With a passion for justice and helping others, senior criminal justice and psychology major Clairanne Porter is digging into the common characteristics of serial killers in her capstone honors project.
Porter acknowledges that this topic intrigues, fascinates and disgusts the majority of the population. However, she has discovered that there is little research done on serial killers, making it hard to understand them.
With dreams of becoming a criminal prosecutor following graduation, Porter sees this project as a way to gain a small understanding of this population of offenders.
“I feel like being a prosecutor for someone who can’t speak up for themselves would be a great way to help people,” said Porter. “So, if I could help by putting someone like this away so they can’t hurt anyone else again I would feel like I had a purpose.”
Her project culminated in an overview chart with a detailed research paper that explores the biological, psychological and sociological factors of serial killers.
She believes that understanding a serial killer is more than just pinpointing one experience or childhood situation.
“It’s a mix of things,” said Porter. “It’s like a puzzle, a very tough puzzle. There never really is one factor that plays into it.”
A portion of Porter’s research required that she explore past serial killers and dig deeper into the stories of the murders and victims.
Reading the gory details has been “very disturbing.” But, Porter has learned to put up walls and separate herself from the content.
“That’s something you have to do in the line of work that I am going to do,” Porter said. “You have to have walls that separate you from your case and from the person that you’re prosecuting.
“The empathy and the sympathy is still there, but there’s also a line that you have to draw.”
Throughout the research process, Porter has gained a new perspective of serial killers and criminals in general.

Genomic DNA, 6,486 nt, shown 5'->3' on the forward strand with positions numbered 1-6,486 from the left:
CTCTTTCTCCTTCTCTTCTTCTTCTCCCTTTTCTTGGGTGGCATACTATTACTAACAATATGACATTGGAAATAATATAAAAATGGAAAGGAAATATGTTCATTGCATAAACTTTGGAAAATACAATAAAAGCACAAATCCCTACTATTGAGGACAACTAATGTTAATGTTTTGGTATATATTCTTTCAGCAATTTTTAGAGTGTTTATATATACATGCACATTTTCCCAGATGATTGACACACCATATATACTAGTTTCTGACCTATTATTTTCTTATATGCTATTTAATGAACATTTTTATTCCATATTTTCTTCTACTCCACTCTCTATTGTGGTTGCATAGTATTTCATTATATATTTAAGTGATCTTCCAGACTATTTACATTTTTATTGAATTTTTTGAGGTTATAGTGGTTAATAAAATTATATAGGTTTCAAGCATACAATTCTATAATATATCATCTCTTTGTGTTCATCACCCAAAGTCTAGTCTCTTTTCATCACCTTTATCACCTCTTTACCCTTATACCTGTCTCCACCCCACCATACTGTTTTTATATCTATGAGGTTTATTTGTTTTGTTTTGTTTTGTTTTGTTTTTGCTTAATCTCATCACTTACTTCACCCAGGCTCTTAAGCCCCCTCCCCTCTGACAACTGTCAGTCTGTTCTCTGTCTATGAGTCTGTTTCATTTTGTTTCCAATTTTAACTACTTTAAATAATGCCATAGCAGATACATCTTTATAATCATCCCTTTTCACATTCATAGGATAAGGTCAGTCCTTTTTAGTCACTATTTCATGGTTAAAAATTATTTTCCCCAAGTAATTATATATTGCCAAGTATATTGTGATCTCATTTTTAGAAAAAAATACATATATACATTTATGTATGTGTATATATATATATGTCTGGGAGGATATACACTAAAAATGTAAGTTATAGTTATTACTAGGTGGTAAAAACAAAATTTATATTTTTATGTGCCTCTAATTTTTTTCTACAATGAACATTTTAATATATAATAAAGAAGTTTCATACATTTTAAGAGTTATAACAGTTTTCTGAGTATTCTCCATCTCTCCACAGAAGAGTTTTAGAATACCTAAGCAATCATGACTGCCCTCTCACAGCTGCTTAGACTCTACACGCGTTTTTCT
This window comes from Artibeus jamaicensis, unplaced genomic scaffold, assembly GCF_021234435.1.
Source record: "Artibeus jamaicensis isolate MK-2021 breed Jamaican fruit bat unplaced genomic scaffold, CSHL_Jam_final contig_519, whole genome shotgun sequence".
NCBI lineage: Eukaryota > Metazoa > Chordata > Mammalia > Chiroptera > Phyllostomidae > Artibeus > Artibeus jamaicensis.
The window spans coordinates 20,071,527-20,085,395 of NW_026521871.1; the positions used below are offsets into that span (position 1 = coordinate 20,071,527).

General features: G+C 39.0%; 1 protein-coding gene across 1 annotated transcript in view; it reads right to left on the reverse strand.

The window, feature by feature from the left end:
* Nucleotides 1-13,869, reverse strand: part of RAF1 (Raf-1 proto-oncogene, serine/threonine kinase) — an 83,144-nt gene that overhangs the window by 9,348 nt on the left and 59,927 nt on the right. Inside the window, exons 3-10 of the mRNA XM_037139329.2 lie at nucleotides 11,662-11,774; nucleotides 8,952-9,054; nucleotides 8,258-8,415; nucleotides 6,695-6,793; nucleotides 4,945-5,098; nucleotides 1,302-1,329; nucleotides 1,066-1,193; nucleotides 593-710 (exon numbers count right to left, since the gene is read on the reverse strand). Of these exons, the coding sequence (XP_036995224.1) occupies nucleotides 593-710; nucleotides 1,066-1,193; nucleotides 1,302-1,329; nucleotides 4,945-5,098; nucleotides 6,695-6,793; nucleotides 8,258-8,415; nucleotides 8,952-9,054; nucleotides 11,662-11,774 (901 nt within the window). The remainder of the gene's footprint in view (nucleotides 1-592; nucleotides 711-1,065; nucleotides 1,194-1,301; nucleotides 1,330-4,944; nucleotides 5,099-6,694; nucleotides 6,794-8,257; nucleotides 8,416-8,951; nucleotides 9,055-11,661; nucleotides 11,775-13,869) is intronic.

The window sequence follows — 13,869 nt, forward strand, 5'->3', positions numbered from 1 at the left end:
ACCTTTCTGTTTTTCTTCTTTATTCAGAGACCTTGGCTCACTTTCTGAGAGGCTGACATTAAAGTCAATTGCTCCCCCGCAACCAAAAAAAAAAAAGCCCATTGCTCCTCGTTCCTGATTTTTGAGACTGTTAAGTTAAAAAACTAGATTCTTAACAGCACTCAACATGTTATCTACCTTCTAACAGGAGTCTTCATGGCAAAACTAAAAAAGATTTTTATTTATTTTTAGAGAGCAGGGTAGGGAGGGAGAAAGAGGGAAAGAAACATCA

“I was always like, ‘Oh they’re evil. They did these terrible things. They can’t possibly be human.’ And, you don’t even think about it,” Porter said. “You don’t think that they have parents, too. They have siblings, some of them have kids. They have friends. They have a life.”
Taking this stance has encouraged Porter to view serial killers through God’s eyes.
“You have to remember that God still loves them too, even though they’ve done these terrible things,” she said. “Which is really, really hard to do especially if you are a victim of a perpetrator or related to a victim.”
Porter believes this is an important perspective that more people need to acknowledge.
Through her research, Porter has discovered that there may be specific biological attributes that influence someone to become a serial killer.
“I am a strong believer in choice,” said Porter. “But then there are things that make it harder to make those choices.”
Porter compared it to someone who comes from a family line of alcoholism.
Those who have a biological predisposition are more prone to becoming alcoholics after taking the first drink.
Porter believes some serial killers may have a predisposition.
“If you make the wrong choice once,” she said, “you’re more prone to keep doing it.”
Porter said the topic has been a fascinating study.
“It’s been a really interesting journey,” said Porter. “I’ll never know all the answers, but I feel like I understand it a little bit more. There’s a limit to what we can understand about the human brain and about human capabilities.”